Re: add-on to comparing ratings-rodericks answer

From: wulfcorbett <wulfc_at_...>
Date: Wed, 21 Aug 2002 12:00:10 -0000

> What cannot be done, in my view, is assigning any creature a
general rating,
> so it can be pitted universally against any other creature OR pc.
> Or in other words, a rating can, in my point of view,not be
> assigned(like in a bestiary), so that it works anytime and without
> to a story,without an adjusting modifier.

I can see no reason why not. Personally, I'd not go so far as Roderick, directly comparing swimmers, flyers, runners and swingers without penalties, but I would see no advantage whatsoever in any system that did not allow me to directly compare 'Run' with 'Run'. Obviously, there must be consideration for situational modifiers, and the actual abilities used must be compatable, but running is running. Likewise Close Combat against Close Combat (and also Dodge Blow, Avoid Claws, etc), Ambush against Sense Ambush, etc. There are no abilities that work ALL the time without modifiers, but likewise there are, or should be, abilities that work SOME of the time without modifiers. Even between player characters there must sometimes, frequently even, be modifiers applied, but that does not invalidate comparisons between their ability ratings.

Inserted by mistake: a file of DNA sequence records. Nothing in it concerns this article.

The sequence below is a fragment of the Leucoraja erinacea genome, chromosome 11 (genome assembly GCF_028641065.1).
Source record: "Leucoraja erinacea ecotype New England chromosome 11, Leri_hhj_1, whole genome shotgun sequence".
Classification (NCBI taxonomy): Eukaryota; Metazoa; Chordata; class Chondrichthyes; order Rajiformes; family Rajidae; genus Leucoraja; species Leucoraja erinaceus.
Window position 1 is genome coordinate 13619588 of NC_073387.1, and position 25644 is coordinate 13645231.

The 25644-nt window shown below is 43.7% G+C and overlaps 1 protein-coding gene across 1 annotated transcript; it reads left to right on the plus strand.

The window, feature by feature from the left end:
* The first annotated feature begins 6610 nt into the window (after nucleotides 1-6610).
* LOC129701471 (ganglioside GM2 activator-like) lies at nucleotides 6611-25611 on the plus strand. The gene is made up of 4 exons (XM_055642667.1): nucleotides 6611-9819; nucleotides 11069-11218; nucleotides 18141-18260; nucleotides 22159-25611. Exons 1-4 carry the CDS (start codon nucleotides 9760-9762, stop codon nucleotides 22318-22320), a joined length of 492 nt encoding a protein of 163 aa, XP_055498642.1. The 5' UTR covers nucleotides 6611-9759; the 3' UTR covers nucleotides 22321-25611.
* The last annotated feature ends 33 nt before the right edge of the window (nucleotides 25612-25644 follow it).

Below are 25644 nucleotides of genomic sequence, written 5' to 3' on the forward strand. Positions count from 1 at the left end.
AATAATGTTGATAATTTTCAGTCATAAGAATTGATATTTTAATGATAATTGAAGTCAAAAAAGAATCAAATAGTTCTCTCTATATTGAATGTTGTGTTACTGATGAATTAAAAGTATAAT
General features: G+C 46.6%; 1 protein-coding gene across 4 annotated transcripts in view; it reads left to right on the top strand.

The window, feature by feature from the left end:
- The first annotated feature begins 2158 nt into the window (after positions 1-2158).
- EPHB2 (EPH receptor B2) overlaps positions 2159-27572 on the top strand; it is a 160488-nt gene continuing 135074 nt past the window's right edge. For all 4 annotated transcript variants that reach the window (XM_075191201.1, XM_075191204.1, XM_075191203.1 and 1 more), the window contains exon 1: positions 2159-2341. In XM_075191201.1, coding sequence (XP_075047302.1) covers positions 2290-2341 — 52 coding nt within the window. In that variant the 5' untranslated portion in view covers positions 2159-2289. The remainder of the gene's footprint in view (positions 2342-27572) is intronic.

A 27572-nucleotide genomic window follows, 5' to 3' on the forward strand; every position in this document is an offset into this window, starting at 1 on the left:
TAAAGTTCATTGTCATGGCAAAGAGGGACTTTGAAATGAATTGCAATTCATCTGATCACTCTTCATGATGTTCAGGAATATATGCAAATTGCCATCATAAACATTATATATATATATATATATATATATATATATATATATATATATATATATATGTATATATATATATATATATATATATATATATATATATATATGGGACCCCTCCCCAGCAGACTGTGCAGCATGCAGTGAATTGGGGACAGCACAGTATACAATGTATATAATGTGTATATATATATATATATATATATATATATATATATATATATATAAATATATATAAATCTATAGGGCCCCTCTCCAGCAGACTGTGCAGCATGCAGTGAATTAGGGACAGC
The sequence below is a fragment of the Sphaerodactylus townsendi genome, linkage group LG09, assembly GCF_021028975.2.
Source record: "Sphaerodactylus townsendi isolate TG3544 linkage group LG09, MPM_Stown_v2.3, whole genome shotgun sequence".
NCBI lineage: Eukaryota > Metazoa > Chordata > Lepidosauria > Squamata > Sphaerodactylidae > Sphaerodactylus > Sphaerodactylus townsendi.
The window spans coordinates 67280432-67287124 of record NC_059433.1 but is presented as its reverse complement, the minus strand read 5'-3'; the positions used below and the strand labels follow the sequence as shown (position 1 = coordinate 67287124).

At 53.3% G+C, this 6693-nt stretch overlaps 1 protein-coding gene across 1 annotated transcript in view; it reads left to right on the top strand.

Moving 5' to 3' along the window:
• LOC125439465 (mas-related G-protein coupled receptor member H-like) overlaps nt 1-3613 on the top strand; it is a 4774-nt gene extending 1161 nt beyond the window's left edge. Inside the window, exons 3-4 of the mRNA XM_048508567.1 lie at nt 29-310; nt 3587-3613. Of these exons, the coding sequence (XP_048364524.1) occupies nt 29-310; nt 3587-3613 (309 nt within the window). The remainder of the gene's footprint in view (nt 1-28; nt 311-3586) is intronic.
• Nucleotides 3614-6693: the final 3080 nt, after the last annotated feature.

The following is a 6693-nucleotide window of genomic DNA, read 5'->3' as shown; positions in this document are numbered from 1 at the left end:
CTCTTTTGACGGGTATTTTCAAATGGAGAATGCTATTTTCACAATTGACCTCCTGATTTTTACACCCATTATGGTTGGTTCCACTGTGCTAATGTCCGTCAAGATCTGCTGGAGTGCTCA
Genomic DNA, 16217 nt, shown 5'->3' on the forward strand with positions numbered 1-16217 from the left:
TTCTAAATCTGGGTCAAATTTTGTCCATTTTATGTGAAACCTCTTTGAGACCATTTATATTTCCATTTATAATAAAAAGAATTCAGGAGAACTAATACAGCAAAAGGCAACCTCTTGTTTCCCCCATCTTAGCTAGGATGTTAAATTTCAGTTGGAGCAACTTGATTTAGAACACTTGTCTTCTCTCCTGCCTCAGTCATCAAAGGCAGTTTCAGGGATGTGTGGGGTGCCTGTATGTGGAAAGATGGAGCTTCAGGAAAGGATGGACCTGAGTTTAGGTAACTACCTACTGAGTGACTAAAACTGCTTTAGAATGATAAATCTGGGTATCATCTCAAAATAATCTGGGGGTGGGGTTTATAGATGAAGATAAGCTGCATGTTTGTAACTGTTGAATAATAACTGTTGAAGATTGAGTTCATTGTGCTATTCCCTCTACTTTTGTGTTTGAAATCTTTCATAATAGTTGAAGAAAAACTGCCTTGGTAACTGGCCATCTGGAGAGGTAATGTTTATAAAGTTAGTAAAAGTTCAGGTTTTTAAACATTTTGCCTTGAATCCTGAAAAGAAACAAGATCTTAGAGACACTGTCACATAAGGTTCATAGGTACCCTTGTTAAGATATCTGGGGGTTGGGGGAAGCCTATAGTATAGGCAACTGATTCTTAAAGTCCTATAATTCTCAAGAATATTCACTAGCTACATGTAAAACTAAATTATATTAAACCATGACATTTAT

There is another point to consider, that of choosing, or rather naming, the right ability. Does a horse 'Run Fast' and a human 'Run Fast'? Or should the horse 'Run From Pursuer'? I could see the case for a modifier here, as the horse has a more specific ability. Likewise, cheetahs speed is usually measured by the rather unscientific method of chasing after them in Land Rovers. The cheetah tries to avoid the vehicle, weaving around and turning sharp corners, which forces the driver to constantly play 'catch up' around the corners, artificially increasing measured speed. The cheetah isn't used to being chased, it usually does the chasing. Is it using 'Run Fast 10W3' or is it forced to improvise from 'Run Down Prey 10W3'?

Alike abilities should be directly comparable. If they're not, they're badly named.


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